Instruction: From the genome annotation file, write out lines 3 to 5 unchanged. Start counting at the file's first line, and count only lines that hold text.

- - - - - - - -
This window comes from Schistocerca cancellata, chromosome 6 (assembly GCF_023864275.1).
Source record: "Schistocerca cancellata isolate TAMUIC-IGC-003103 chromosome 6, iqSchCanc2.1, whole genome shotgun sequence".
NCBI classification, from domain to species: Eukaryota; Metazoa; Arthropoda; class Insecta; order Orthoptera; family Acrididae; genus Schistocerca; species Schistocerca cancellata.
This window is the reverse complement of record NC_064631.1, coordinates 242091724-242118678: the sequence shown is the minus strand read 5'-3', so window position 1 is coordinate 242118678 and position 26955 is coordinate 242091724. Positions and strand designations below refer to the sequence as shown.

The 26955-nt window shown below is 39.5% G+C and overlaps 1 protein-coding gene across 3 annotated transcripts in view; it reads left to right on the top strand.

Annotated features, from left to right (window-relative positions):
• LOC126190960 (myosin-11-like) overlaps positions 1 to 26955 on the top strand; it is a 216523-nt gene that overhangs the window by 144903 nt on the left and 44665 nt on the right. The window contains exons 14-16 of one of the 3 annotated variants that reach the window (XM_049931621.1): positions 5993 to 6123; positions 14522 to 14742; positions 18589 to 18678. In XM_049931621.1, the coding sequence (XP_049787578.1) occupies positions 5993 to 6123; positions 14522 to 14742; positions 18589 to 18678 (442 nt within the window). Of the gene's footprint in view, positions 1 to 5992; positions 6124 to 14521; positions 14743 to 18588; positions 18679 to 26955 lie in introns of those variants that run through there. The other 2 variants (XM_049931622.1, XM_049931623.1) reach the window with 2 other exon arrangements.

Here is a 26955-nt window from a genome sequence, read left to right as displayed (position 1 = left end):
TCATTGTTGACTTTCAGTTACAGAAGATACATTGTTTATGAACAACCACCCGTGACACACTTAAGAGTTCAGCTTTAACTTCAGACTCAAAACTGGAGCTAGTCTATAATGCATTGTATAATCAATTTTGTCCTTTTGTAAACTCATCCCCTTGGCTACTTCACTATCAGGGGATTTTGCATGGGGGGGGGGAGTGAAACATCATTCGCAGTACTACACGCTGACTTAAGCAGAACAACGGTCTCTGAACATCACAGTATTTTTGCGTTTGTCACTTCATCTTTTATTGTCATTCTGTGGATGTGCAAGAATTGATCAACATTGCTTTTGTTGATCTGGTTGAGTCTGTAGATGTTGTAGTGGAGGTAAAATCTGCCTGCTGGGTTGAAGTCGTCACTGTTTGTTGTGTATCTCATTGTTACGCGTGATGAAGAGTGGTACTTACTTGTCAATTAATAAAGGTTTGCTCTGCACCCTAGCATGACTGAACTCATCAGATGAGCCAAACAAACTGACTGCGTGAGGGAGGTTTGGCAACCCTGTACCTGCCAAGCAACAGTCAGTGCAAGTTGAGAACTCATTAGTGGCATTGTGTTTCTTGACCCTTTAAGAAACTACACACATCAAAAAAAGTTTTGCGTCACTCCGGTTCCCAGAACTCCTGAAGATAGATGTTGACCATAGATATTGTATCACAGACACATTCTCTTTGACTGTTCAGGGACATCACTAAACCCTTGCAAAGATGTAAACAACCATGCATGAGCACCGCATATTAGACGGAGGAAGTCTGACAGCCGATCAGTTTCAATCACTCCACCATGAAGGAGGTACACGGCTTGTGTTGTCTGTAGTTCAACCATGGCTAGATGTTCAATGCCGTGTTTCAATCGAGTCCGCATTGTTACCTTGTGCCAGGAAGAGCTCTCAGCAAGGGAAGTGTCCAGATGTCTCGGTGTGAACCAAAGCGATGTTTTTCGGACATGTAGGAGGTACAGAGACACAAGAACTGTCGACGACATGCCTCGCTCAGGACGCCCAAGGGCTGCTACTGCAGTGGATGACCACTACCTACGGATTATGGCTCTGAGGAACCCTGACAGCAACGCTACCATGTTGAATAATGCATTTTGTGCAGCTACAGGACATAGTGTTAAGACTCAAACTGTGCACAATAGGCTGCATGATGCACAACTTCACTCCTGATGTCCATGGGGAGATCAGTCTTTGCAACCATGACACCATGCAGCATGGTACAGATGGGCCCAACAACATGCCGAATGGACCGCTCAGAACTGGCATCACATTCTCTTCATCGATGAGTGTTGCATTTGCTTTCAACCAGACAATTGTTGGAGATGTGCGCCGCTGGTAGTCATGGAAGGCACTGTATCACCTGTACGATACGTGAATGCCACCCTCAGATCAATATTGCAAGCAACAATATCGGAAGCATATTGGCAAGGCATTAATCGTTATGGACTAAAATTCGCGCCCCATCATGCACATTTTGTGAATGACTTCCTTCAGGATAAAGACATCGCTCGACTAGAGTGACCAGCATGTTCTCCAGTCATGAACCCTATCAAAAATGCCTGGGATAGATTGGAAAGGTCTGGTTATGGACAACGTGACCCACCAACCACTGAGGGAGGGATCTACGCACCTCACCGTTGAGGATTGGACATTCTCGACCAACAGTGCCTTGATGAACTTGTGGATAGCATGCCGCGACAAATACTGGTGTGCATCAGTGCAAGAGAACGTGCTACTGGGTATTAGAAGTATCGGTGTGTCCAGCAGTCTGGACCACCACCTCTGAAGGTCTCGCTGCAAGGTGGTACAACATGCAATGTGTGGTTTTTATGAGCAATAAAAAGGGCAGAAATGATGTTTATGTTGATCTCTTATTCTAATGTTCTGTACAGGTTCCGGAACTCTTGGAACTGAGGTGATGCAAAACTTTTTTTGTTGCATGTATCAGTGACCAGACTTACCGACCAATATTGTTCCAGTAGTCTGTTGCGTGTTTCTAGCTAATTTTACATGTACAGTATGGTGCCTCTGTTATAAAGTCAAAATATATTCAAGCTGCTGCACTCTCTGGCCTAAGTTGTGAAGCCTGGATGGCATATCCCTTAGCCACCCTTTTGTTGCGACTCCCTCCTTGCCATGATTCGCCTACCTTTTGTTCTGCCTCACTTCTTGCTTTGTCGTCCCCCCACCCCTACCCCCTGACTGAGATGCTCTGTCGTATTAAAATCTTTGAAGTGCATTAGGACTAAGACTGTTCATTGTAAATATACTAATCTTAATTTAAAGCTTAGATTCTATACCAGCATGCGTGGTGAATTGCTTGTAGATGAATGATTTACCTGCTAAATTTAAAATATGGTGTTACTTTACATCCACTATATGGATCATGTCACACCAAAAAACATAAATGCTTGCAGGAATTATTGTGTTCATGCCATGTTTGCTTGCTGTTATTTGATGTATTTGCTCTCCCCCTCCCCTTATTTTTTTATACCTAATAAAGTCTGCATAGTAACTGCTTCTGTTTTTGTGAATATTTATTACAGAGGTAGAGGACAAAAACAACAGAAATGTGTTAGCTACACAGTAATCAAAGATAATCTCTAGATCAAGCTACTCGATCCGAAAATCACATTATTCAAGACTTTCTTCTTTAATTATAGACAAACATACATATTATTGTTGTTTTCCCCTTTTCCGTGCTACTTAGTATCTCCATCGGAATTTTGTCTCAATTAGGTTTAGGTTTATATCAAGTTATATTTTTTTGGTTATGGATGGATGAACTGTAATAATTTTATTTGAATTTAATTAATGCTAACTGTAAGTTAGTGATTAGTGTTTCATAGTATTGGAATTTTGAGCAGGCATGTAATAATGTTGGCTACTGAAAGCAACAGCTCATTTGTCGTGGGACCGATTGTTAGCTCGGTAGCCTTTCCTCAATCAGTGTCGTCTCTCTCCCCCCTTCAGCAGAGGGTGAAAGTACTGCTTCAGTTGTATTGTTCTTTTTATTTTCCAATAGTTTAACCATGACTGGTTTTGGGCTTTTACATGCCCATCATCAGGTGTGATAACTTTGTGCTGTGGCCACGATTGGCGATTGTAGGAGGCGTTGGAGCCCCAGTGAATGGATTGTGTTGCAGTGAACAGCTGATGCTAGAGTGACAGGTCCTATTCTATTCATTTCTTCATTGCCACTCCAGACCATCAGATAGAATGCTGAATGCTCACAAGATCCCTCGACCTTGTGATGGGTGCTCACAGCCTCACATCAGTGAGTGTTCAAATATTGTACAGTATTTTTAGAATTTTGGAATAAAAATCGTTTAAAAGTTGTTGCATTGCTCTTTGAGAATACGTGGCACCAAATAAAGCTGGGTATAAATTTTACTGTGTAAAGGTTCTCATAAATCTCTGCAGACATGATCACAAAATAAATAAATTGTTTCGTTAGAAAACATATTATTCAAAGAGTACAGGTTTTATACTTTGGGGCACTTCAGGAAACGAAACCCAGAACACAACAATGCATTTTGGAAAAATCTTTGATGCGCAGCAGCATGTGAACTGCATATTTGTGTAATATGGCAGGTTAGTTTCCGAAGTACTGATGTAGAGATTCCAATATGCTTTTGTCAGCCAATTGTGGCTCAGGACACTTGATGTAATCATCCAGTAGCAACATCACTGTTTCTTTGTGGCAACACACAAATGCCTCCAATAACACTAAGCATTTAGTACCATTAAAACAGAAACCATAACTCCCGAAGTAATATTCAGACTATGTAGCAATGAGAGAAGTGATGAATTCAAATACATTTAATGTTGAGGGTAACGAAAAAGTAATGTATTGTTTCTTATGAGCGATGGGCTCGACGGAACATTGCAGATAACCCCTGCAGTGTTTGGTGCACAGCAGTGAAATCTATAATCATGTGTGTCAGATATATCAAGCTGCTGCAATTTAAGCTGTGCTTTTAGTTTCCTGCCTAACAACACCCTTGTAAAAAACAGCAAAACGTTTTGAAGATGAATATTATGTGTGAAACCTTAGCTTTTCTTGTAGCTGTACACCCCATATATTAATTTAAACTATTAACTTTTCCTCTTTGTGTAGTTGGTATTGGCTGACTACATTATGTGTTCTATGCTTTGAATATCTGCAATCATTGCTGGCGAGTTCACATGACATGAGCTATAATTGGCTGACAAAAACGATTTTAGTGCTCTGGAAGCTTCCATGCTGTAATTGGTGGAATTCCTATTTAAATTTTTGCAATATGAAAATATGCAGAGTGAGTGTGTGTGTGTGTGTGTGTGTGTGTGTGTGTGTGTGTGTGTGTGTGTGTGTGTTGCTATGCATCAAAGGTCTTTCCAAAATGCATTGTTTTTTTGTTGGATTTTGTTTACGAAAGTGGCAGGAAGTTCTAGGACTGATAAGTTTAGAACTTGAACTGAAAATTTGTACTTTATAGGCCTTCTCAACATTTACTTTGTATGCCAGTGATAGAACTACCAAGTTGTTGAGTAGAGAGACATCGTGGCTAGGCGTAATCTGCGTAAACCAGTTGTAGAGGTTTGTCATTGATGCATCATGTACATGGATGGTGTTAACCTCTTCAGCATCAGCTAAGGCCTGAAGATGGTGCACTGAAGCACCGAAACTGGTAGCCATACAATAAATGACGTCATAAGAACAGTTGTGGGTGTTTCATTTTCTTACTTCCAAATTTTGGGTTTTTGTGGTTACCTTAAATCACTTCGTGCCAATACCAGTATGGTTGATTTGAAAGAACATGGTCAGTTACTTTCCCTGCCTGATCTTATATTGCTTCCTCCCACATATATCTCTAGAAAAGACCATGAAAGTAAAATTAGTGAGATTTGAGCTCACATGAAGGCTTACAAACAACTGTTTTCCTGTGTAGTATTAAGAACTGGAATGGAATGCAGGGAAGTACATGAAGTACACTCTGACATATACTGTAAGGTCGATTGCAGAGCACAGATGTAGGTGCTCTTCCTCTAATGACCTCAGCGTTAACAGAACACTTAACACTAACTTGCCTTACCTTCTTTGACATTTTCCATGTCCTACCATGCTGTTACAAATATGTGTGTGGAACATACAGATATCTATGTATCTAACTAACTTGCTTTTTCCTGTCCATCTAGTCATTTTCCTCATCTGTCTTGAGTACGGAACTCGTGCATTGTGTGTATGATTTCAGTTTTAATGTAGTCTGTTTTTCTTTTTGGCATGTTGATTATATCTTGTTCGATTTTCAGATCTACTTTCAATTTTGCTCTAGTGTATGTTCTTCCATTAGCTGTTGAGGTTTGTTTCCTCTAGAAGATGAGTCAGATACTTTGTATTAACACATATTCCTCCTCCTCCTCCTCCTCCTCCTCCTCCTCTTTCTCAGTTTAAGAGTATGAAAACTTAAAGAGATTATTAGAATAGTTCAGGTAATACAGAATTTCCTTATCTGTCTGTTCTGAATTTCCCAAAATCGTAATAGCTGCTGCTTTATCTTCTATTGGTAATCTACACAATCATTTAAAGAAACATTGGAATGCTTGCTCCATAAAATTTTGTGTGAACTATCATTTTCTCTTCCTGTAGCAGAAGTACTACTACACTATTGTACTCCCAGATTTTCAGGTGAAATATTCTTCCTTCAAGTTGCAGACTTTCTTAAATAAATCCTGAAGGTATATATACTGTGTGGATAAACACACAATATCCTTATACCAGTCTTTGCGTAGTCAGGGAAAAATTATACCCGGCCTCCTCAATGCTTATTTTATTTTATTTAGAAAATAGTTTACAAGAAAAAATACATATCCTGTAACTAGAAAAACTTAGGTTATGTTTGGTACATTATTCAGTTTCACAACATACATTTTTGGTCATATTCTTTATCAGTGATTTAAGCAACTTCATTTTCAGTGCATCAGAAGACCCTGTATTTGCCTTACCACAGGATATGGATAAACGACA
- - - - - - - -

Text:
NCBI classification, from domain to species: Eukaryota; Metazoa; Arthropoda; class Insecta; order Orthoptera; family Acrididae; genus Schistocerca; species Schistocerca cancellata.
This window is the reverse complement of record NC_064631.1, coordinates 242091724-242118678: the sequence shown is the minus strand read 5'-3', so window position 1 is coordinate 242118678 and position 26955 is coordinate 242091724. Positions and strand designations below refer to the sequence as shown.

The 26955-nt window shown below is 39.5% G+C and overlaps 1 protein-coding gene across 3 annotated transcripts in view; it reads left to right on the top strand.